Willie Nelson in Duluth, MN (1983 – 2005)


Willie Nelson in Duluth 1983

When Willie Nelson was booked to play a concert at Wade Stadium in 1983, among the least star-struck people in town were neighbors of the West End ballpark.

There were concerns about parking, noise and property damage. Or as the concert promoter, Tracy Lundeen, remembered it Wednesday: “Just a bunch of undesirable concert people drinking beer and going to the stadium.”

The Duluth City Council voted twice on whether to host the outlaw country star at the outdoor venue, first reaching a deadlock and then approving it.

Nelson returns Saturday for his fifth show in Duluth since that controversial concert. The lineup includes homegrown Trampled By Turtles and 4onthefloor, a Minneapolis band that includes four bass drums.

In honor of the braided and bandana-ed icon’s concert, here is a look at Willie Nelson’s previous shows (and a no-show) in Duluth.

July 1983 Wade Stadium

Nelson took the stage to little fanfare. A pre-show parachute demonstration had the audience’s attention when he walked out to see what was going on, dressed in a blue sleeveless T-shirt, jeans and running shoes.

He reportedly put up his hand and wiggled his fingers when a roar went up through the crowd, then started the show with his trademark opener “Whiskey River.”

About 10,000 people were in the audience for the show that the Nitty Gritty Dirt Band opened. Nelson played 36 songs — he played “On the Road Again” twice — in the 2 hour, 15 minute show.

As for concerns about the show drawing the wrong element to the neighborhood: Unfounded. Complaints included a woman who kept trying to sneak into the ballpark and a kid who rode across some neighboring lawns — which was not related to the show.

March 1992 DECC Arena

Nelson’s first concert in the Duluth Entertainment Convention Center Arena turned into a case for Nancy Drew: Who stole the tequila sign?

A 8-by-16-foot poster depicting a bottle of Jose Cuervo, a guitar and a banner that said “Jose Cuervo welcomes Willie Nelson and Family” was near the stage during the concert — and found its way out the door during the encore.

The unofficial souvenir was worth $3,500, according to tour representatives.

Management for the tequila company asked for it to be returned, no questions asked. Another rep sweetened the pot by adding Cuervo gear and an autographed photo of Willie Nelson to the person who returned it.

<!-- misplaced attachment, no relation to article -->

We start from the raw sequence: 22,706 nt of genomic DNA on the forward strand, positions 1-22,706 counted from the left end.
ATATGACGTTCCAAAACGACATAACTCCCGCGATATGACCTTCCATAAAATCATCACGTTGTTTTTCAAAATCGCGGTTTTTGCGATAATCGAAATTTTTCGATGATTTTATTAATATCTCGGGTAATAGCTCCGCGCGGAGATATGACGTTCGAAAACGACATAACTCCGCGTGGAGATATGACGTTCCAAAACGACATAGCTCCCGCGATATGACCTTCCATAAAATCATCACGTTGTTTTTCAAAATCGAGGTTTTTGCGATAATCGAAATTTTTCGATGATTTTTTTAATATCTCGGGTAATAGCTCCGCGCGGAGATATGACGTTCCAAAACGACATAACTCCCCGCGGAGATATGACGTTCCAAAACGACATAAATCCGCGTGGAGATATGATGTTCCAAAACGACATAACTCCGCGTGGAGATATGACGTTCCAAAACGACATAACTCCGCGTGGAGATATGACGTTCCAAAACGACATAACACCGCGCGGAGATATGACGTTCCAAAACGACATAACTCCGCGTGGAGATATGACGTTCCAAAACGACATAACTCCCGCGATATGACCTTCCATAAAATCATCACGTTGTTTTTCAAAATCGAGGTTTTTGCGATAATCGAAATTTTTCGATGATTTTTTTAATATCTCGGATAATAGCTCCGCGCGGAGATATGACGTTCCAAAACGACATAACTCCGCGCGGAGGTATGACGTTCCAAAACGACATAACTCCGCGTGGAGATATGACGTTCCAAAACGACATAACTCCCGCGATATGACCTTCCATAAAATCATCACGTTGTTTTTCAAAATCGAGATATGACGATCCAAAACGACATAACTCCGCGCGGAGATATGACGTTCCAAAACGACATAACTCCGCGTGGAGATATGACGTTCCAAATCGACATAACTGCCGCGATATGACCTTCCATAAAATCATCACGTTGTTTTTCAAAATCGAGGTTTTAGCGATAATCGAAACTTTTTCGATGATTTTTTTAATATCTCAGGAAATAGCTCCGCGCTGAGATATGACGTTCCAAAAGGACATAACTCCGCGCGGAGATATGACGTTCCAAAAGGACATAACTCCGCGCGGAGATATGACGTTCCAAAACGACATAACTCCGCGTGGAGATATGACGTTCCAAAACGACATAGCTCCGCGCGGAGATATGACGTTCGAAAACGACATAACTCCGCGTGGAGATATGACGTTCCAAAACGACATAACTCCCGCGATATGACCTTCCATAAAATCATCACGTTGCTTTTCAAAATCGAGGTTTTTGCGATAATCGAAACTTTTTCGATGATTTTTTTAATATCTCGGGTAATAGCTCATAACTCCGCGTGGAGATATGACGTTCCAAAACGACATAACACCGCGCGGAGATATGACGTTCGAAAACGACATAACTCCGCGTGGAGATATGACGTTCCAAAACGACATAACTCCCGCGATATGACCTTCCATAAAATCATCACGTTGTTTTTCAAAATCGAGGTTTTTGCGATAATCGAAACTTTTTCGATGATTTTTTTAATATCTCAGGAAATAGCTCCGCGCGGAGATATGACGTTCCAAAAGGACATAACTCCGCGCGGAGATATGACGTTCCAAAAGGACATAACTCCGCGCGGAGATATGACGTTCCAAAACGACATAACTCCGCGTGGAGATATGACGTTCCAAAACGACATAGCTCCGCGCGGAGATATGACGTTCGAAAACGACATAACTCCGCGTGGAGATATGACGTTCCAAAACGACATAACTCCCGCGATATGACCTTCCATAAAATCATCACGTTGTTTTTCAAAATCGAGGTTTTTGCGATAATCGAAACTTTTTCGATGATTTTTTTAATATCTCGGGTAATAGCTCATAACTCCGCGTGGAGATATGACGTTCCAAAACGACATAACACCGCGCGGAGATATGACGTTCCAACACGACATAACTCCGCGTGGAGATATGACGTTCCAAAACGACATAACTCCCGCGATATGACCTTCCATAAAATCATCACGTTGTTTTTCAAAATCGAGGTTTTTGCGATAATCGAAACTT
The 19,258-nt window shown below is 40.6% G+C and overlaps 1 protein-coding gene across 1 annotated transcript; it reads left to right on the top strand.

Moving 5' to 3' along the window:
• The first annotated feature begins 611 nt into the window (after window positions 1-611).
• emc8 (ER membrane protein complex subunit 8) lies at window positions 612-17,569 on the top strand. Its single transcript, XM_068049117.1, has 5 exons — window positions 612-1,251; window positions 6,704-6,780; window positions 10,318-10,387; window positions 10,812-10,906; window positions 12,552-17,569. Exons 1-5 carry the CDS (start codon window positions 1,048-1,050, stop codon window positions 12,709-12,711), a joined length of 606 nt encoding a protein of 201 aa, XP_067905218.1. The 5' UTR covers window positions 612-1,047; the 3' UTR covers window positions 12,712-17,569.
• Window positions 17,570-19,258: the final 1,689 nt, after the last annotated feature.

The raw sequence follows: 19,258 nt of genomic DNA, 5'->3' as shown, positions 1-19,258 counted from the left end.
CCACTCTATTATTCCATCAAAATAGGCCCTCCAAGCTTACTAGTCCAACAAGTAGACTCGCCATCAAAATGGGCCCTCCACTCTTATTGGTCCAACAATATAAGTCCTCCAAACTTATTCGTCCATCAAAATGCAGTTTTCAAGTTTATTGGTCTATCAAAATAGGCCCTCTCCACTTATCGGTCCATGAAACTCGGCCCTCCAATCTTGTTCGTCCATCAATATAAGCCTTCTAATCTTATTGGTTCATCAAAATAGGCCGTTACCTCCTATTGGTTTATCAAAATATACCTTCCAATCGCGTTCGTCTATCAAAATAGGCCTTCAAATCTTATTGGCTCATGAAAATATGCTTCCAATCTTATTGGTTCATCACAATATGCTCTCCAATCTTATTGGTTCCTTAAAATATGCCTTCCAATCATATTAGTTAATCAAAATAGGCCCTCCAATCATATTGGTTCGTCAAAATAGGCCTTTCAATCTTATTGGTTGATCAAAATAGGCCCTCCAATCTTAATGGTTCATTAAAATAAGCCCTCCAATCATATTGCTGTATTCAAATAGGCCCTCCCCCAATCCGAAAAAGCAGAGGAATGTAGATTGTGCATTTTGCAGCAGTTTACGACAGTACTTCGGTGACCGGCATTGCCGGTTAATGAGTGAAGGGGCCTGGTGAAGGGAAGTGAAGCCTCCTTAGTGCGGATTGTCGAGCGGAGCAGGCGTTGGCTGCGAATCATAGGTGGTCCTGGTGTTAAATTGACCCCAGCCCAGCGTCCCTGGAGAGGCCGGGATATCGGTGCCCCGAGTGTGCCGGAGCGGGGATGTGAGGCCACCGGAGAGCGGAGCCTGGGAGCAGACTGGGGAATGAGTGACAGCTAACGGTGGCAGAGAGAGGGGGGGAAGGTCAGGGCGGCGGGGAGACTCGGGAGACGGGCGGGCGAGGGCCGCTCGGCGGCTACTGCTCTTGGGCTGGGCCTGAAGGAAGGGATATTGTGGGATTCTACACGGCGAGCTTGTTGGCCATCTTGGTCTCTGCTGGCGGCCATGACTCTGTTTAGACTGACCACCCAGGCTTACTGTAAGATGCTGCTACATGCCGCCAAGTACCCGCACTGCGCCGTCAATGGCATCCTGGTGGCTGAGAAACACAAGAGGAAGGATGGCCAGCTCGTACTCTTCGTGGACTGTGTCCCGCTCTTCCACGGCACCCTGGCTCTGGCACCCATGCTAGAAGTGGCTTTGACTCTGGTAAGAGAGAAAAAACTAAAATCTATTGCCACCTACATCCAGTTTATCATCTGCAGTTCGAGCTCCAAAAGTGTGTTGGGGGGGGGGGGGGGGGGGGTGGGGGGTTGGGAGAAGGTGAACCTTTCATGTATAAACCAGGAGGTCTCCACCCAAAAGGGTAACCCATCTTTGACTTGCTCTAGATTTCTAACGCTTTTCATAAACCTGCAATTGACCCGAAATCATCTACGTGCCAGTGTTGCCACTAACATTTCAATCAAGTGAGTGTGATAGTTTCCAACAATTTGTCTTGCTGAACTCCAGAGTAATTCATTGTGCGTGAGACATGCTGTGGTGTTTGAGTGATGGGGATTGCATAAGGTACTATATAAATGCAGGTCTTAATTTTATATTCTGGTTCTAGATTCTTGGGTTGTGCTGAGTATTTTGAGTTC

The poster was returned, and the promised ransom was sent c/o RT Quinlan’s.

April 1999 DECC Auditorium

A News Tribune reviewer said this show was better suited for a smoky honky tonk than the posh seating in the DECC Auditorium. But fans must have been grateful for the padded seats during this marathon performance:

Nelson played 50 songs during the 2 hour, 45 minute show that, of course, opened with “Whiskey River.”

From the review: “Halfway through the encore a giant American flag came down, covering the Texas flag that unfurled at the show’s beginning. He finished the first encore with a rousing ‘The Party’s Over’ and the gospel-tinged ‘I Saw the Light.’

“Nelson stepped out for a couple more songs finishing with ‘Good Old Mountain Dew’ before tossing his red bandana to the crowd and shaking hands with the front-row fans.

“On the way out, a woman said of the 66-year-old performer, ‘He makes the 20-year-olds look bad.’ ”

July 2004 Green Man Festival

Willie Nelson had carpal tunnel surgery in May 2004 — but said he would still play the Green Man Festival in mid-July at Spirit Mountain.

But recovery took longer than the 71-year-old planned and he did eventually cancel the gig. Local band Low took over headlining duties.

August 2005 DECC Auditorium

Fully recovered, Nelson made his way back to Duluth for a show at the DECC Auditorium — and pulled a hippie stunt befitting his lifestyle.

He purchased fuel for his tour bus from members of the Duluth Biodiesel Cooperative.

A News Tribune reviewer said Nelson’s fingers still had the speed of woodpeckers.

“Each time Nelson plays a song it’s subtly unique, like a fingerprint. That’s the difference between someone who plays music and a musician. Willie Nelson is one of the finest American musicians alive today and, at 72, he’s not skating on that reputation.

“The troubadour looked appropriately iconic … the thin ropes of his red-gray braids hanging down his chest. A red, white and blue neck strap held up his 1969 Martin guitar, Trigger, the hardest-working, most pathetic-looking guitar in showbiz.”

Again, he opened for the sold-out crowd with “Whiskey River.” And again, he stuck around and shook hands with folks in the front row afterward.

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